Jamaican artist shows the world how it's done
Published: Sunday | December 13, 2009
Visionary master Bernard Hoyes. - Contributed Photos
Jamaican-born Bernard Hoyes, master painter, is among the many Caribbean nationals who have served their countries well on foreign soil. Now residing in California, Hoyes is among the most widely collected and exhibited contemporary artists internationally. Through his art, many have been able to connect with Jamaican culture and people.
A noted painter, printmaker and sculptor, Hoyes recently began exploring the principles of etching techniques. Through his intimate interpretations, Hoyes earned favourable criticism from noted critics, such as Jamaican-French resident Alicia McKenzie. Among the magazines that feature his work are Afrikan Business and Cultural Quarterly based in London, which featured one of his exhibitions in Singapore.
'Flow with the Rhythm' by Bernard Hoyes.
Born 1951, Hoyes grew up in a close-knit family, raised by his paternal grandmother. From age nine, he was defined as an artist, already possessing a deep understanding of painting and carving.
Growing up, Hoyes was fascinated with the activities at markets and fishing villages and balanced this with an exposure to Jamaica's cults and religions, especially the Rastafarians, while growing up in a balm-yard.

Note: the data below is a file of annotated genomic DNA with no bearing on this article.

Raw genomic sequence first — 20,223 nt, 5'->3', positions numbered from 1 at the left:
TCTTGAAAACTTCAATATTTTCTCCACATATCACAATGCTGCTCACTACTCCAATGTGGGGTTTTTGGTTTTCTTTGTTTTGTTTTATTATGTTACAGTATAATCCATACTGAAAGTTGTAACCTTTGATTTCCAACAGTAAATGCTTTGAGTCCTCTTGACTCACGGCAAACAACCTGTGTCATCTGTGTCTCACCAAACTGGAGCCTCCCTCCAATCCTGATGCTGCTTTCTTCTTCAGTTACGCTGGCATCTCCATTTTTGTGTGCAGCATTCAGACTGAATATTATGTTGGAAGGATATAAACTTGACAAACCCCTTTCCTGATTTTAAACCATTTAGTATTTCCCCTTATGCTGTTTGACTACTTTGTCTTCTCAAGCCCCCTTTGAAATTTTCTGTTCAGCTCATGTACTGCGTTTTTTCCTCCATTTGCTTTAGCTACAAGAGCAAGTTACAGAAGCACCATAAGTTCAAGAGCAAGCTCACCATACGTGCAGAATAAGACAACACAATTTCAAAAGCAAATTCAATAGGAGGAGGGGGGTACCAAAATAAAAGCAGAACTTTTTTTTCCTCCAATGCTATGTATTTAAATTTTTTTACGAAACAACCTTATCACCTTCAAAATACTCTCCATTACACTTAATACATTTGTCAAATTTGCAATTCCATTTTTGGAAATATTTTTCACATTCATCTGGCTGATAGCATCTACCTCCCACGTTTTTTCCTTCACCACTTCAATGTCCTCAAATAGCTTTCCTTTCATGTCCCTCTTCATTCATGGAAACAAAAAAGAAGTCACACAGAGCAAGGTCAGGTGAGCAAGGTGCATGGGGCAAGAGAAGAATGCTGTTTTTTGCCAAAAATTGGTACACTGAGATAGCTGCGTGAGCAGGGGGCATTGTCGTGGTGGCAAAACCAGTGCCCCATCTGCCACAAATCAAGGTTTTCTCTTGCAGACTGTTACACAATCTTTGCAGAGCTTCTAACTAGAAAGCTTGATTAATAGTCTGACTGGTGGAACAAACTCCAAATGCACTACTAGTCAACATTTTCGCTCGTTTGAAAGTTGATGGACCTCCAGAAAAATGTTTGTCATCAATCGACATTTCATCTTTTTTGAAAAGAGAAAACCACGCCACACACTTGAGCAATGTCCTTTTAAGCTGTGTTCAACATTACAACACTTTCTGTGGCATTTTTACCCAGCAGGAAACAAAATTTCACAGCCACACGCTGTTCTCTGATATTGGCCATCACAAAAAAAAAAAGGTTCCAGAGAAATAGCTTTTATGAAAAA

Meanwhile, Hoyes had to contend with crime in Jamaica's capital city. Gang wars, economic poverty, imbalance in justice and social standings made it even easier for the artist to create impacting visual essays with his paintbrush. Learning common street sense sharpened his wits and made his ability to interpret his surroundings even stronger and more focused.
He studied at the Junior Art Centre of the Institute of Jamaica and at 15, was off to his New York life with his dad.
After settling into formal art training in New York, his work earned for him more than he had envisioned.
In New York, he attended Thomas Jefferson High School and Art Student League evening school. By 1968, he received a Ford Foundation scholarship to a summer programme in Saxton River, Vermont. There, he was among 60 seniors chosen for high school in New York. After the summer of 1968, he took up another scholarship and entered Vermont Academy in the fall semester. Two years later, he graduated from the academy and studied for a bachelor of fine arts at the California College of Arts and Crafts in Oakland.
From his life experiences, Hoyes produced works significant to his development, including the Rag series. The Rag series include signature pieces, such as 'Matriarchal Tenticles', 'Spirit of Constant Struggle', 'She Found Wings in Rags', 'Struggle' and 'Trickster' which was his first attempt at changing the perception of starving artists.
By the 1980s to 1990s, Hoyes had garnered new collectors because of his style of interpreting and combining his influences from Jamaica, African-Caribbean roots, and his immersion in black American culture.
Now three decades later, he has earned the rank of master, creating his own distinct style to be adopted by younger artists.